Back during primary season, I spoke with a professor from another university about the Republican prospects. When the conversation turned toward Mike Huckabee, one of the last to withdraw from the Republican contest, the professor was relieved. She mentioned that it’s probably a good thing that someone who doesn’t believe in evolution won’t have a chance at the White House. After Sarah Palin was announced as John McCain’s running mate, I am sure she was a little deflated.
The McCain camp has done a good job of sequestering Sarah Palin and keeping some of her more outlandish views away from the public. Her dismissal of evolution, and balking at the suggestion that climate change could be caused by human actions, says something about her. Unfortunately, the disdain for science and reason is pervasive in the 2008 GOP ticket. While Senator McCain may not be as lost as Governor Palin, he is by no means a Carl Sagan. The two candidates, along with the McCain campaign, have set aside facts for speculation and logic for emotion.
The first hints that McCain lost his critical thinking ability came during the summer when he floated the largely irrelevant and poorly devised gas-tax holiday. Once this idea was laughed off, he then decided to pursue offshore drilling, even though he himself stipulates that the oil will make no real dent in prices for any one person. Senator McCain clings to the myopic belief that we can drill our way to energy independence.
Senator McCain also claims that he wants to build several dozen new nuclear reactors, tagged at three to five billion a piece to construct. At the same time, he emphasizes his commitment to halting most government spending. Construction of these reactors seems impossible unless there is a buy-in-bulk deal Senator McCain has drafted that only he is privy to. Mr. McCain also glibly mentioned in the first debate that you don’t have to tell Arizona about solar power, yet he avoided voting on a bill eight times that would extend subsidies to renewable technology such as solar.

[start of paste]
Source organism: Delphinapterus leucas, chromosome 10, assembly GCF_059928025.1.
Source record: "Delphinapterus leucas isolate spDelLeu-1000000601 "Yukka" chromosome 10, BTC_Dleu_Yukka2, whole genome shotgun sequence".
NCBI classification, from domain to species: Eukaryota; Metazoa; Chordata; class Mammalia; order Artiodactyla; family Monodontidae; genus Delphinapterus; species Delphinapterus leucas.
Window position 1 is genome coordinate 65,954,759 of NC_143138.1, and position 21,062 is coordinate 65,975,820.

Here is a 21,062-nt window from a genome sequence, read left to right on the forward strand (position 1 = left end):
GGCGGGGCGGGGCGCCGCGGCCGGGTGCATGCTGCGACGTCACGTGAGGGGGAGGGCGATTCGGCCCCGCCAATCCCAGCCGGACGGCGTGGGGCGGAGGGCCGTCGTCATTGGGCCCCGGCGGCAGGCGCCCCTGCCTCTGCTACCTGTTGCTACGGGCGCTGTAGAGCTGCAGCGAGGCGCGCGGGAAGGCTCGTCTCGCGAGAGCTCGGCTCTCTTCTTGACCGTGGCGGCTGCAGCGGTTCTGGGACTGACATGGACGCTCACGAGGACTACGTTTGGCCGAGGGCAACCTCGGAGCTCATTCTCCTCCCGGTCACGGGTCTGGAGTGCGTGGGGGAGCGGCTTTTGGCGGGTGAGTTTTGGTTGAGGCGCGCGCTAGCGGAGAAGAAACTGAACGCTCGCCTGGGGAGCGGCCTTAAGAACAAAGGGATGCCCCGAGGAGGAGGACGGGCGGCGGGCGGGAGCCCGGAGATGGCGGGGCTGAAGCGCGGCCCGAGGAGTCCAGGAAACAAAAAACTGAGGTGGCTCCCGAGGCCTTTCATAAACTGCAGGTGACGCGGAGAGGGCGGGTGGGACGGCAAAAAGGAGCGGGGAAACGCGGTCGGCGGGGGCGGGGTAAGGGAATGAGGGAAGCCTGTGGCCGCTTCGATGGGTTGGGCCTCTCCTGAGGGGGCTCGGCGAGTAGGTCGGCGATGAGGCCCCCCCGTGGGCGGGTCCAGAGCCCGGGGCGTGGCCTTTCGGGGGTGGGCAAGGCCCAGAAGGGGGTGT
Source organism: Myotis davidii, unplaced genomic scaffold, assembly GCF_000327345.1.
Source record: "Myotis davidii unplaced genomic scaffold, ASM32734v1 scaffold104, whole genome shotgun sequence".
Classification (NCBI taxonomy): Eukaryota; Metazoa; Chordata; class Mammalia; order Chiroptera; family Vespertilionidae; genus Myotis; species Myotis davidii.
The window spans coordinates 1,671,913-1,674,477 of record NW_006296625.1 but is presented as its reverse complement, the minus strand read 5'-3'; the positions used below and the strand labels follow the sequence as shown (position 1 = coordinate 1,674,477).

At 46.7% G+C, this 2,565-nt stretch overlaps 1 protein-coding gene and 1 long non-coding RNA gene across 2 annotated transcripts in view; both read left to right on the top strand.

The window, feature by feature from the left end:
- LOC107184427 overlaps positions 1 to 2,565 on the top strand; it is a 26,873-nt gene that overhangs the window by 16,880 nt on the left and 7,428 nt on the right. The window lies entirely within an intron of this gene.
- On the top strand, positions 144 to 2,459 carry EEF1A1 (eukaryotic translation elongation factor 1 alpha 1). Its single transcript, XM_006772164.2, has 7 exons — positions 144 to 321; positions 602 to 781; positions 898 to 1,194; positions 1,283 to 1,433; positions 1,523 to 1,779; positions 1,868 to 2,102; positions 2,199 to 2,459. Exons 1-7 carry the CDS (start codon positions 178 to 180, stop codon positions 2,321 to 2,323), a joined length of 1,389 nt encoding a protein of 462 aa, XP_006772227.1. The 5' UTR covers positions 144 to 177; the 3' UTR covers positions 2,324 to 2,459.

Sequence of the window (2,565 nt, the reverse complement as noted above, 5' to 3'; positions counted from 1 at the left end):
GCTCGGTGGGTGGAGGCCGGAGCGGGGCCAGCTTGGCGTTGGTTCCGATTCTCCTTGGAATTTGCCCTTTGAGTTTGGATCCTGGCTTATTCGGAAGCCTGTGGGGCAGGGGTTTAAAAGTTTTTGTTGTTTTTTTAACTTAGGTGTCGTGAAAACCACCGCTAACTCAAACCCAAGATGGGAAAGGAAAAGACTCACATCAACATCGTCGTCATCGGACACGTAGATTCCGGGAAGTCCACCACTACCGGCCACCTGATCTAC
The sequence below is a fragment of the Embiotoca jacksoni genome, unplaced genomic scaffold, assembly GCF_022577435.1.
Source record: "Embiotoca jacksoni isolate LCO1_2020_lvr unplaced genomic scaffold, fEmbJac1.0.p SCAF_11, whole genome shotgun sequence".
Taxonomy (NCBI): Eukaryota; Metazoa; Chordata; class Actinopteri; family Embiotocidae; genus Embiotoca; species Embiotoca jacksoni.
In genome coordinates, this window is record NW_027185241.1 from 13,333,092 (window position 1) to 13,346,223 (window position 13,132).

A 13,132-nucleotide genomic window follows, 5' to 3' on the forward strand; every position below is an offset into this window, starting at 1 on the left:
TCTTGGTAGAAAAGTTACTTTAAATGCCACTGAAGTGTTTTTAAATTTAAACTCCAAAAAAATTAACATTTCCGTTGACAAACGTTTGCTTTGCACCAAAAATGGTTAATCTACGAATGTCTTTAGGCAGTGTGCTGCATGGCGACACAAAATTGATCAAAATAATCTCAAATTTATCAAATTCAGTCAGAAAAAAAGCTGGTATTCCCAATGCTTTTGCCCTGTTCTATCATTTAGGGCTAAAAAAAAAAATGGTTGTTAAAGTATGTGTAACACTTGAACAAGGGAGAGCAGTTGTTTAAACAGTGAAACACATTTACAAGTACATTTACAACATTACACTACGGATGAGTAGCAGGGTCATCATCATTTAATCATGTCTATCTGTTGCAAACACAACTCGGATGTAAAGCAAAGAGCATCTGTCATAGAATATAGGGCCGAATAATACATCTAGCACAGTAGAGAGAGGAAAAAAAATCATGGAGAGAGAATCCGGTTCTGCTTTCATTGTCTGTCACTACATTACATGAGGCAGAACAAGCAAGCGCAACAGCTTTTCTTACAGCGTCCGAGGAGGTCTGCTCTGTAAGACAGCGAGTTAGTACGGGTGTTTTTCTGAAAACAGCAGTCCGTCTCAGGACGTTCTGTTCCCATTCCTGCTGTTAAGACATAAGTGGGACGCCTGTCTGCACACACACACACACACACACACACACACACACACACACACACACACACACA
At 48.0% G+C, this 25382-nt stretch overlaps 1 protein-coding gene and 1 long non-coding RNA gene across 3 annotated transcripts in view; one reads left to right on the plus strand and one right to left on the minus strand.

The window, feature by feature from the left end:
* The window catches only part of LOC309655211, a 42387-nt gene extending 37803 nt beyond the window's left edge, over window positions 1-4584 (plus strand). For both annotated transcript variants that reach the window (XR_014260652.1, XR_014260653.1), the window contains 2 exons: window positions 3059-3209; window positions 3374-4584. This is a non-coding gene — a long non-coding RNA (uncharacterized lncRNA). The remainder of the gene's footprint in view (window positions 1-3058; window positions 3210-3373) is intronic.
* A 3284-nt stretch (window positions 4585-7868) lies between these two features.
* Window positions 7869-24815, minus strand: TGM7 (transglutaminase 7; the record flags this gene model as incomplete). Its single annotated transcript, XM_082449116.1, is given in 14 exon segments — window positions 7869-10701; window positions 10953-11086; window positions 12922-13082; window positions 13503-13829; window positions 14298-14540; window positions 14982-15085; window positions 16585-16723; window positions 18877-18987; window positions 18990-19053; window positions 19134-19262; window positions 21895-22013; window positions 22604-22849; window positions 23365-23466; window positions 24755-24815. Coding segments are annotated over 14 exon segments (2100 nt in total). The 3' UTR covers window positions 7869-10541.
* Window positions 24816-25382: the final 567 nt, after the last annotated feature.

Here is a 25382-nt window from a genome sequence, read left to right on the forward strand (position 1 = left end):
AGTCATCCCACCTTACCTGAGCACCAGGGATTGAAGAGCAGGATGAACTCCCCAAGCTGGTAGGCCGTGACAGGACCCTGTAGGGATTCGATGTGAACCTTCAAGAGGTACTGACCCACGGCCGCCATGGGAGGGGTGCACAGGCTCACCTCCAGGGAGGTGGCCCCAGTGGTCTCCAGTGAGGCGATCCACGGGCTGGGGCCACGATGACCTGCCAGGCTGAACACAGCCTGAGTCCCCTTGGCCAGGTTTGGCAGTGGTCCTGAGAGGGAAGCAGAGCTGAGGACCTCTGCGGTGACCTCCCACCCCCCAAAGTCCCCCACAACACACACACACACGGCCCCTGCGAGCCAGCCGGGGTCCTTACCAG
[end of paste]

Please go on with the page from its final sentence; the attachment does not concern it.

Then there is the other half of the ticket. Mrs. Palin supports government killing of wolves in Alaska to maintain caribou and moose populations. Despite a number of biologists informing her that the practice is wholly unnecessary and that the mega-herbivore numbers are stable, she clings to the belief that the cull is necessary.
While it is distressing that Mrs. Palin seems to get her views of the cosmos and nature from a 2000-year-old book, simultaneously ignoring contemporary science, her basic lack of reasoning seems to be even more frightening. While some might focus on her utter nonsense about seeing Russia from Alaska, there is a panoply of views Mrs. Palin maintains that should leave us dumbfounded.
When news broke of Bristol Palin’s pregnancy, the media flocked to the story because of the shock factor. Because of the constant news attention, the McCain camp seemed to get flustered. Sarah Palin told us to respect Bristol’s decision and privacy — even Barack Obama stated families are off limits.
Both Palin and Obama’s sentiments are not out of line and generally agreeable. The fallacy is that Sarah Palin wants to overturn Roe vs. Wade and provide government with the prerogative to dictate parental decisions Palin deemed private. How Mrs. Palin has not yet collapsed under the pressure of cognitive dissonance is at the same time incomprehensible and impressive.